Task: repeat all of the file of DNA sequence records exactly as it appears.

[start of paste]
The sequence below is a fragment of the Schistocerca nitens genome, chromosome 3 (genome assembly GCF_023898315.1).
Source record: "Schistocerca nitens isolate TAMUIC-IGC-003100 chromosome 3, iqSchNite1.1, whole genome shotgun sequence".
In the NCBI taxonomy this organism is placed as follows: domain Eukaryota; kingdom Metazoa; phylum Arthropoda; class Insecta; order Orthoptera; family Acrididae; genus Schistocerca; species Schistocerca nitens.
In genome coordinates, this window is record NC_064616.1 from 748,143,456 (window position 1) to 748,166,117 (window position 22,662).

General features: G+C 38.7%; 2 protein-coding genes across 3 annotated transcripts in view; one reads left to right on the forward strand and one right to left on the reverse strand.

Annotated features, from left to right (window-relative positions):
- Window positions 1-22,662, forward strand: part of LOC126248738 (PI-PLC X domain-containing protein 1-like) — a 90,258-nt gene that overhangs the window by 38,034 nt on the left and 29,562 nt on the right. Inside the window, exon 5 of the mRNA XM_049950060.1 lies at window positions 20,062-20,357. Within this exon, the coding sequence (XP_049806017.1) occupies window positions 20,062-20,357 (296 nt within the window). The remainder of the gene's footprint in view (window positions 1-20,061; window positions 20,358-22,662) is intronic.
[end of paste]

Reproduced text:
The sequence below is a fragment of the Schistocerca nitens genome, chromosome 3 (genome assembly GCF_023898315.1).
Source record: "Schistocerca nitens isolate TAMUIC-IGC-003100 chromosome 3, iqSchNite1.1, whole genome shotgun sequence".
In the NCBI taxonomy this organism is placed as follows: domain Eukaryota; kingdom Metazoa; phylum Arthropoda; class Insecta; order Orthoptera; family Acrididae; genus Schistocerca; species Schistocerca nitens.
In genome coordinates, this window is record NC_064616.1 from 748,143,456 (window position 1) to 748,166,117 (window position 22,662).

General features: G+C 38.7%; 2 protein-coding genes across 3 annotated transcripts in view; one reads left to right on the forward strand and one right to left on the reverse strand.

Annotated features, from left to right (window-relative positions):
- Window positions 1-22,662, forward strand: part of LOC126248738 (PI-PLC X domain-containing protein 1-like) — a 90,258-nt gene that overhangs the window by 38,034 nt on the left and 29,562 nt on the right. Inside the window, exon 5 of the mRNA XM_049950060.1 lies at window positions 20,062-20,357. Within this exon, the coding sequence (XP_049806017.1) occupies window positions 20,062-20,357 (296 nt within the window). The remainder of the gene's footprint in view (window positions 1-20,061; window positions 20,358-22,662) is intronic.